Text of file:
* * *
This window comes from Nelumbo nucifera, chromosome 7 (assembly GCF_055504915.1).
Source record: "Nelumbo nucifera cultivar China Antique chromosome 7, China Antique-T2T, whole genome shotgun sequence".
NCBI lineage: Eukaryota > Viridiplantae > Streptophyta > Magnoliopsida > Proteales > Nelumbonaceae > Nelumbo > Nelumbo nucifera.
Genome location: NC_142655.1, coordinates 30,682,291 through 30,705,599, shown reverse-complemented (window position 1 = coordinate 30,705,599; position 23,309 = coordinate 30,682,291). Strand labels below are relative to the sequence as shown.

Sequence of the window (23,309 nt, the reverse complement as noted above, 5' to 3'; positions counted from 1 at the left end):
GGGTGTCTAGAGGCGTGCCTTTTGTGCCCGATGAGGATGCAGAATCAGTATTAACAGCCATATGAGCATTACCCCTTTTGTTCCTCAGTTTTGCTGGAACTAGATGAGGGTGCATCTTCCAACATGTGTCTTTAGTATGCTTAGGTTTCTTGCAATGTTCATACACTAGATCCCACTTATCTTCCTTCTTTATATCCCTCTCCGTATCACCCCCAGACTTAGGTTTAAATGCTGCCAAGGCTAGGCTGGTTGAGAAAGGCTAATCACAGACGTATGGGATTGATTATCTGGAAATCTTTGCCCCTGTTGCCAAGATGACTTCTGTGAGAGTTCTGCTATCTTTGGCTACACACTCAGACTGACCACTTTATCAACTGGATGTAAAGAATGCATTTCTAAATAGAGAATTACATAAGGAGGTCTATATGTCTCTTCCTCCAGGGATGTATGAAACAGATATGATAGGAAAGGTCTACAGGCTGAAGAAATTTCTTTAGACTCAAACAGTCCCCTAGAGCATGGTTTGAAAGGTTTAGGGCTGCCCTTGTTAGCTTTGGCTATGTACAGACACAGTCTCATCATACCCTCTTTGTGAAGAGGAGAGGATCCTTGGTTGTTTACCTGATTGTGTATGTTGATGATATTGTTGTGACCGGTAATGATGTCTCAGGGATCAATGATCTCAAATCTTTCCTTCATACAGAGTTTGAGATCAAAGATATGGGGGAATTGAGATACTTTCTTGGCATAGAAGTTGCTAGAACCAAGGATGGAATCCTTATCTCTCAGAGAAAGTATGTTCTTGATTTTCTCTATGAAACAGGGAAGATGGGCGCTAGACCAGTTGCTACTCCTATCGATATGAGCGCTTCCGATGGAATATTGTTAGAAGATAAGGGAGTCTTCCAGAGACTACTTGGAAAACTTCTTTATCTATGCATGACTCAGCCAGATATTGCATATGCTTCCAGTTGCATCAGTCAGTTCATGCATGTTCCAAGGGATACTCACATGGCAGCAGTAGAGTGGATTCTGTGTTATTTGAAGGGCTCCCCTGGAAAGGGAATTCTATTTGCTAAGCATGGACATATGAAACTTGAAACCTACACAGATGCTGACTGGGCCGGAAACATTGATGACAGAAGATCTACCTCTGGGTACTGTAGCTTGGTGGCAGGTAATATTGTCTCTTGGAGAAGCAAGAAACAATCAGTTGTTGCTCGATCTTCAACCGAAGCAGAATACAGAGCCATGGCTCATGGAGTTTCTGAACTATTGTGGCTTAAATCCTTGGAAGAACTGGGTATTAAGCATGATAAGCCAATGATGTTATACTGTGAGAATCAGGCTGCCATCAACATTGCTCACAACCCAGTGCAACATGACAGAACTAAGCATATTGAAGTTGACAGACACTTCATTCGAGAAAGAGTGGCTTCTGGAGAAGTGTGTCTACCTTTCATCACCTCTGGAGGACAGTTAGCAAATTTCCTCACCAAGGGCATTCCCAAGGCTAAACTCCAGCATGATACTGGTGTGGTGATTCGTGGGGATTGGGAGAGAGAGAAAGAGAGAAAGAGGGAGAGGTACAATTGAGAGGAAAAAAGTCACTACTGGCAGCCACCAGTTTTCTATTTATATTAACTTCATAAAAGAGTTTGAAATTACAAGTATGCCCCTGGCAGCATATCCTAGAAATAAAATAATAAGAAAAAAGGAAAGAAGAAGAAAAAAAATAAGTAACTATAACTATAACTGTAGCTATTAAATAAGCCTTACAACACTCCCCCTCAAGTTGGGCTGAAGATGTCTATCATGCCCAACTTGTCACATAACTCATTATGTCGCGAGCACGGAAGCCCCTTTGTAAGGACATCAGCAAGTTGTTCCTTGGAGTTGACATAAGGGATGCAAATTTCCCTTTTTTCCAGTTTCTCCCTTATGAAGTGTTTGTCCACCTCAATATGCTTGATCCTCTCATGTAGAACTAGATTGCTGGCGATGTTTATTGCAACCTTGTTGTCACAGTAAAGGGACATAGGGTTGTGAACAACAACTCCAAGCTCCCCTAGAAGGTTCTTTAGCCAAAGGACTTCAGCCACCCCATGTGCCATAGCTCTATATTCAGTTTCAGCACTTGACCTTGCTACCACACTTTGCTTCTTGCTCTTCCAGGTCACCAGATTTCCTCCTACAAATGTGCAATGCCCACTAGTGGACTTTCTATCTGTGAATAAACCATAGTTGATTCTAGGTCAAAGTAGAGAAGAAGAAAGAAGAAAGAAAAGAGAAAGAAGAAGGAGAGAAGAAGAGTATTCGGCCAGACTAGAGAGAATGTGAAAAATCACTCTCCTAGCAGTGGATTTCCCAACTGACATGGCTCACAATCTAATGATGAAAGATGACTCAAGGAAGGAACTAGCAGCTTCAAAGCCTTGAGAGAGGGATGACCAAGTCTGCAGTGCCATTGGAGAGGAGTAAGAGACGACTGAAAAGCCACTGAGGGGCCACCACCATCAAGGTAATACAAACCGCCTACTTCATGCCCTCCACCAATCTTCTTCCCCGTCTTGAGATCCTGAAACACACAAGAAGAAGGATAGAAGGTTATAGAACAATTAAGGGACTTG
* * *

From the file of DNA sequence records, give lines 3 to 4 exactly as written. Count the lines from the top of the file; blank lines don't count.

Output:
NCBI lineage: Eukaryota > Viridiplantae > Streptophyta > Magnoliopsida > Proteales > Nelumbonaceae > Nelumbo > Nelumbo nucifera.
Genome location: NC_142655.1, coordinates 30,682,291 through 30,705,599, shown reverse-complemented (window position 1 = coordinate 30,705,599; position 23,309 = coordinate 30,682,291). Strand labels below are relative to the sequence as shown.